Thank you for using the timer - this advanced tool can estimate your performance and suggest more practice questions. We have subscribed you to Daily Prep Questions via email.

Customized for You

we will pick new questions that match your level based on your Timer History

Track Your Progress

every week, we’ll send you an estimated GMAT score based on your performance

Practice Pays

we will pick new questions that match your level based on your Timer History

Not interested in getting valuable practice questions and articles delivered to your email? No problem, unsubscribe here.

It appears that you are browsing the GMAT Club forum unregistered!

Signing up is free, quick, and confidential.
Join other 350,000 members and get the full benefits of GMAT Club

Registration gives you:

Tests

Take 11 tests and quizzes from GMAT Club and leading GMAT prep companies such as Manhattan GMAT,
Knewton, and others. All are free for GMAT Club members.

Applicant Stats

View detailed applicant stats such as GPA, GMAT score, work experience, location, application
status, and more

Books/Downloads

Download thousands of study notes,
question collections, GMAT Club’s
Grammar and Math books.
All are free!

Thank you for using the timer!
We noticed you are actually not timing your practice. Click the START button first next time you use the timer.
There are many benefits to timing your practice, including:

Re: In the rectangular coordinate system above, if OP < PQ, is [#permalink]
14 Mar 2012, 15:30

12

This post received KUDOS

Expert's post

3

This post was BOOKMARKED

Attachment:

Triangle.png [ 15.88 KiB | Viewed 9123 times ]

In the rectangular coordinate system above, if OP < PQ, is the area of region OPQ greater than 48 ?

(1) The coordinates of point P are (6,8). Now, if OP were equal to PQ then the triangle OPQ would be isosceles and OS would be equal to SQ and the area would be: 1/2*base*height=1/2(OS+SQ)*PS=1/2*(6+6)*8=48. Since OP<PQ then OS<SQ and the base OQ is more than 12, which makes the area more than 48. Sufficient.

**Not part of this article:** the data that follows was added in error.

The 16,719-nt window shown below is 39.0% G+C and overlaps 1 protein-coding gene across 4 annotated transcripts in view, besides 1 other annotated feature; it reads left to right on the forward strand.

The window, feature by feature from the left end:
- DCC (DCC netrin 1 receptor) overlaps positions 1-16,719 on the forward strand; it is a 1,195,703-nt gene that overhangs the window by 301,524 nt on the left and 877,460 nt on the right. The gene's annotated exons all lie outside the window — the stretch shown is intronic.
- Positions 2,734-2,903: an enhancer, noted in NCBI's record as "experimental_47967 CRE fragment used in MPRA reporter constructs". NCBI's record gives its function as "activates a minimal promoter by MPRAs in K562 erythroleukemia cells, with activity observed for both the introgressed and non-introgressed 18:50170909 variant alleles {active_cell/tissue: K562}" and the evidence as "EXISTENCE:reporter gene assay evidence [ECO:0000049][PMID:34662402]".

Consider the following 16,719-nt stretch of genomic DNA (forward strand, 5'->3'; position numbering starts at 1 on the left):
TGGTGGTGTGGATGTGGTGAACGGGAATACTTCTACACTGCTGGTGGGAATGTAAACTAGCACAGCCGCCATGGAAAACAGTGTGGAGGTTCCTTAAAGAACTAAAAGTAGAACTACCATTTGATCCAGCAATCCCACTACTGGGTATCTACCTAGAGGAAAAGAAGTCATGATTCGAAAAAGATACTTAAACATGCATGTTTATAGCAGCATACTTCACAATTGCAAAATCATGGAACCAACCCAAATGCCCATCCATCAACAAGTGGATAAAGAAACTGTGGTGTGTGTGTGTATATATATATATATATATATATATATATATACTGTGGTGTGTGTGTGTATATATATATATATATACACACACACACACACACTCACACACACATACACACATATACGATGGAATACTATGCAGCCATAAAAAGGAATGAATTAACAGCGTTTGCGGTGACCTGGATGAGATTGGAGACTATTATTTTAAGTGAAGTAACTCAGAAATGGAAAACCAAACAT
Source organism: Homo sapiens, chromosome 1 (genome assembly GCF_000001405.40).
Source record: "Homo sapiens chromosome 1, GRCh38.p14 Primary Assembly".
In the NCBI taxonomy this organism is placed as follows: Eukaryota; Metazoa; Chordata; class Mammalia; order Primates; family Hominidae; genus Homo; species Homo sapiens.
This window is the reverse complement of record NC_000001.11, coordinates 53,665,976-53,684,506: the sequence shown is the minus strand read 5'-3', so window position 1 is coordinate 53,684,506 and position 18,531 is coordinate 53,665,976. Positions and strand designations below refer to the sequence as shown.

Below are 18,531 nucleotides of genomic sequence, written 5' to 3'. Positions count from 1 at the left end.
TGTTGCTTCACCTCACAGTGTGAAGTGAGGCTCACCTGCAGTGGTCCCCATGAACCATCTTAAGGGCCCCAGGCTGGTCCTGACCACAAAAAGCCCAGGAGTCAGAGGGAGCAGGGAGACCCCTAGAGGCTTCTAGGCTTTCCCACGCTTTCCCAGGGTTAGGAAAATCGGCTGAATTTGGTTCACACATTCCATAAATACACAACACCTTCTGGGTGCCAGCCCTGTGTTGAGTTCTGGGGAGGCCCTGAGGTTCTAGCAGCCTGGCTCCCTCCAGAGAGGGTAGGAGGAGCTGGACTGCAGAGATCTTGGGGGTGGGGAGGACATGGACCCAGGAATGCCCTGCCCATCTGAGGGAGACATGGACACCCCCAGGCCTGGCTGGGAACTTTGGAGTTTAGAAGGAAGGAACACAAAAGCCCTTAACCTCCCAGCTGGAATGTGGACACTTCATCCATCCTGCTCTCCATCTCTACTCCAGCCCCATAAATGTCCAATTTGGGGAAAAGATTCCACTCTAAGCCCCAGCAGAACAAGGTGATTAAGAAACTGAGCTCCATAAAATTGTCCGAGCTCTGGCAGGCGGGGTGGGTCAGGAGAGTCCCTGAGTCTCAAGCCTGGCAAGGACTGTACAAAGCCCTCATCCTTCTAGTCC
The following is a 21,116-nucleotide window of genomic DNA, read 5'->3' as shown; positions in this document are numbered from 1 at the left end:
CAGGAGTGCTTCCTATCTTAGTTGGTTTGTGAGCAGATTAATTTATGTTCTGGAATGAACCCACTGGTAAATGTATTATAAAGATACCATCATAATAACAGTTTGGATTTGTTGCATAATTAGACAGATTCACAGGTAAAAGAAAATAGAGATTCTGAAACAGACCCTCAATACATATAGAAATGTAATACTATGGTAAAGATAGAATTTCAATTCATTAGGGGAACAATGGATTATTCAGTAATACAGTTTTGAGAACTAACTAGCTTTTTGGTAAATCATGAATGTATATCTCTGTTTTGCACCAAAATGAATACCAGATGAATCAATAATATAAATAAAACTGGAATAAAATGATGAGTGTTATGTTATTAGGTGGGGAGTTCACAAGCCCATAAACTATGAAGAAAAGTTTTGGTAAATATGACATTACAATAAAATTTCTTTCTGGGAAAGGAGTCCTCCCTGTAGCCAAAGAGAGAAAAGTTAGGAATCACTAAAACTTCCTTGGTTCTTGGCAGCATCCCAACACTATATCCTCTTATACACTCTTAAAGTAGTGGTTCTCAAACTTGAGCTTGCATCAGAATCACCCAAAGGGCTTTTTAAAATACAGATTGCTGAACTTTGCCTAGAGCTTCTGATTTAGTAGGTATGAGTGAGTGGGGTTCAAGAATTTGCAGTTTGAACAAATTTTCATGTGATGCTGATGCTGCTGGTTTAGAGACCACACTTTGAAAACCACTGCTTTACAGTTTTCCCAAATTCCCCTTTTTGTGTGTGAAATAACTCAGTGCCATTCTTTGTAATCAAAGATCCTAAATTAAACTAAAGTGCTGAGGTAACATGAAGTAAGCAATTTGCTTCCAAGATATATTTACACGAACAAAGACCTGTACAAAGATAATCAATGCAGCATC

(2) The coordinates of point Q are (13,0) --> we know the length of the base (OQ=13) but know nothing about the height (PS), which may be 1 or 100, so the area may or may not be more than 48. Not sufficient.

Re: In the rectangular coordinate system above, if OP < PQ, is [#permalink]
30 Mar 2012, 17:51

3

This post received KUDOS

thanks Bunuel. stmt 1 shows us that the smaller triangle is 1/2*6*8 and the other triangle must be larger than the smaller one. adding the two triangles together you get a number larger than 48. _________________

Re: In the rectangular coordinate system above, if OP < PQ, is [#permalink]
09 Jul 2013, 15:37

Bunuel wrote:

In the rectangular coordinate system above, if OP < PQ, is the area of region OPQ greater than 48 ?

(1) The coordinates of point P are (6,8). Now, if OP were equal to PQ then the triangle OPQ would be isosceles and OS would be equal to SQ and the area would be: 1/2*base*height=1/2(OS+SQ)*PS=1/2*(6+6)*8=48. Since OP<PQ then OS<SQ and the base OQ is more than 12, which makes the area more than 48. Sufficient.

(2) The coordinates of point Q are (13,0) --> we know the length of the base (OQ=13) but know nothing about the height (PS), which may be 1 or 100, so the area may or may not be more than 48. Not sufficient.

Answer: A.

Hope it's clear.

Hi Bunuel,

Can thehre be a case when OS= 5.5, SQ=6.5? Then OQ= 12 .... _________________

"Where are my Kudos" ............ Good Question = kudos

Re: In the rectangular coordinate system above, if OP < PQ, is [#permalink]
09 Jul 2013, 15:47

Expert's post

Mountain14 wrote:

Bunuel wrote:

In the rectangular coordinate system above, if OP < PQ, is the area of region OPQ greater than 48 ?

(1) The coordinates of point P are (6,8). Now, if OP were equal to PQ then the triangle OPQ would be isosceles and OS would be equal to SQ and the area would be: 1/2*base*height=1/2(OS+SQ)*PS=1/2*(6+6)*8=48. Since OP<PQ then OS<SQ and the base OQ is more than 12, which makes the area more than 48. Sufficient.

(2) The coordinates of point Q are (13,0) --> we know the length of the base (OQ=13) but know nothing about the height (PS), which may be 1 or 100, so the area may or may not be more than 48. Not sufficient.

Answer: A.

Hope it's clear.

Hi Bunuel,

Can thehre be a case when OS= 5.5, SQ=6.5? Then OQ= 12 ....

No, that's not possible. We know that the coordinates of point P are (6,8). PS is altitude, thus the coordinates of point S are (6,0), so OS=6.

Re: In the rectangular coordinate system above, if OP < PQ, is [#permalink]
09 Jul 2013, 15:51

Bunuel wrote:

Mountain14 wrote:

Bunuel wrote:

In the rectangular coordinate system above, if OP < PQ, is the area of region OPQ greater than 48 ?